The Tote Galway Plate takes place on Wednesday afternoon and is the feature chase contested at the Galway Festival. An often fascinating race lives up to expectations in 2022, and our Racing Editor has delved into this year’s field providing his in-depth guide to the race. Check out their thoughts below, along with an exclusive 888sport offer, which provides £30 in Free Bets + a £10 Casino Bonus to new customers.
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Mullins Heads the Market, but Not That One
A pair of Mullins runners head this year’s Galway Plate market, but rather than Willie Mullins, it is Grand National winning trainer Emmet who bookmakers feel holds the aces with the likes of Cape Gentleman and The Shunter.
The former hasn’t been seen since a fall in the Grade 1 Drinmore Novice Chase last November, but he’s run well fresh in the past and appeared to show a liking for this track when third in the Galway Hurdle twelve months ago.
The Shunter hasn’t quite gone on from his incredible 2020/21 campaign, but it’s notable that his best performance last season came when a close fourth in this race, and he runs off the same mark of 152 here. He was a winner of a maiden on the flat at Sligo when last seen in May.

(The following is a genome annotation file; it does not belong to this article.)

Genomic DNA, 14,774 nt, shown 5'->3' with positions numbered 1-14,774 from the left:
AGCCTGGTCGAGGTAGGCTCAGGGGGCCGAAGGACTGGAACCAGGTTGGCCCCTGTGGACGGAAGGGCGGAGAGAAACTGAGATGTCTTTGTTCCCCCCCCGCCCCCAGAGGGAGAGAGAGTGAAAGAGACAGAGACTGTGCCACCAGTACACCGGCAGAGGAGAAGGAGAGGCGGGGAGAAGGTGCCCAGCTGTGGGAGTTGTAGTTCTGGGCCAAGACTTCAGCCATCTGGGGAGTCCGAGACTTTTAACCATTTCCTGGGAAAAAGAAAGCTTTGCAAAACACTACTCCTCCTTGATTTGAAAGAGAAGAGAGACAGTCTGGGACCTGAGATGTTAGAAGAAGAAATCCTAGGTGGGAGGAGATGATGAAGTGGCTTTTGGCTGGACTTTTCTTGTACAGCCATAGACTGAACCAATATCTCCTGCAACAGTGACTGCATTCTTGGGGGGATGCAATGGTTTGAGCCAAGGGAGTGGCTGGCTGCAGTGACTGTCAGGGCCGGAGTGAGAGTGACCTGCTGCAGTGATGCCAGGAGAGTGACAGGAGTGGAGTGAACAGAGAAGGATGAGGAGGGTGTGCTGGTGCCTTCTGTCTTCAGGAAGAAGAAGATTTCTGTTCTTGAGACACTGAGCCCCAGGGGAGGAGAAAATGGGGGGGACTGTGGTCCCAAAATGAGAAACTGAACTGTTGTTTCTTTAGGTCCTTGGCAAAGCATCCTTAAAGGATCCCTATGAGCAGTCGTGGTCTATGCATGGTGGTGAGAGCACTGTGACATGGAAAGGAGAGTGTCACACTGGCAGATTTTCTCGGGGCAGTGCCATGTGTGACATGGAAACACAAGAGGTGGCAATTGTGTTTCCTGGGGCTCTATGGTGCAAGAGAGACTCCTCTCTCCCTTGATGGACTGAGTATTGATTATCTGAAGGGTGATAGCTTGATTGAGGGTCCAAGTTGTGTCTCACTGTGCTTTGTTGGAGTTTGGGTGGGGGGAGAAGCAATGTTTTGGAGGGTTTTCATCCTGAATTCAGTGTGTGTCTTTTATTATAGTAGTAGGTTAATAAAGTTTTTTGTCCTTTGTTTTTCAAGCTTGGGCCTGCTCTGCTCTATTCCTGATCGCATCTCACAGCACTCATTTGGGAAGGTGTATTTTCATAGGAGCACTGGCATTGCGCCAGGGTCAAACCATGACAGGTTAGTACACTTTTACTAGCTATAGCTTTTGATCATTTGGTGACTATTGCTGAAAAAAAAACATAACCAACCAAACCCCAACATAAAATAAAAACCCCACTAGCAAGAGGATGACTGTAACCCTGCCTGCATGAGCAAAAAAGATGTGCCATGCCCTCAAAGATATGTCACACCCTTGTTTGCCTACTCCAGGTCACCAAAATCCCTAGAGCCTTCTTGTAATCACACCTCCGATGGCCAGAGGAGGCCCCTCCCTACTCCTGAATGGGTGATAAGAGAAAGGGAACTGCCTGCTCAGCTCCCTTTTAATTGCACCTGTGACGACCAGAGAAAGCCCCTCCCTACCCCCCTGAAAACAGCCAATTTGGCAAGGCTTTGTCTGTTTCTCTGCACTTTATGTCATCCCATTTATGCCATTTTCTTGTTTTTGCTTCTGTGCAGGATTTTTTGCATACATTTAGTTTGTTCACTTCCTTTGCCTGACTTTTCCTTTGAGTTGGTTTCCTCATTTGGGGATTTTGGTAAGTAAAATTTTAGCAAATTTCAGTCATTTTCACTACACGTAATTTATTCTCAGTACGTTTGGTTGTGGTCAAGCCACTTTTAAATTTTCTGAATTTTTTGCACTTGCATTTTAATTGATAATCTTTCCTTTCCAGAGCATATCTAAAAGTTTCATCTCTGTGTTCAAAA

Second Season Chasers to Note
Second-season chasers have a decent recent record in the Galway Plate and in the likes of Fire Attack and Gabynako, there is every chance that trend will continue in 2022.
Fire Attack represents 2020 Galway Plate-winning trainer Joseph O’Brien, and he’s 2-4 in a brief career over fences, justifying favouritism to land a 2m5f handicap chase at Punchestown last time out. He’s unexposed and therefore more than capable of defying a 7lb rise, but whether he wants ground this quick is a concern and it’s questionable as to whether his jumping will stand up to this test.
Gavin Cromwell’s decision to supplement Gabynako for last season’s Arkle proved justified with a creditable second, and the 7yo followed that run up with a third at the Punchestown Festival. He’ll appreciate this good ground and won’t have any issues with the track, but a mark of 155 looks plenty high enough.
Elliott Chasers Seek Four-timer
That old adage of making hay whilst the sun shines has proven true for Gordon Elliott, who’s sent out Ash Tree Meadow and Hurricane Georgie to win their last three starts, and he’ll be hoping that one of that pair can bring up the four-timer in the Galway Plate.
Ash Tree Meadow wasted little time hurdling and the switch to chasing has proven justified with his record now 3-4 over the larger obstacles, all three victories coming as the favourite. This larger field and jump in class obviously demand more from Ash Tree Meadow, but in his current mood, he’s a dangerous horse to rule out.
Hurricane Georgie has been mixing over both hurdles and fences this summer to great success, building on a couple of hurdles victories when bolting up in the Midlands National at Kilbeggan earlier this month. The handicapper has taken no chances by hiking her up 11lb for that victory, but she’ll love this ground and it’s particularly interesting that Jack Kennedy keeps the partnership intact.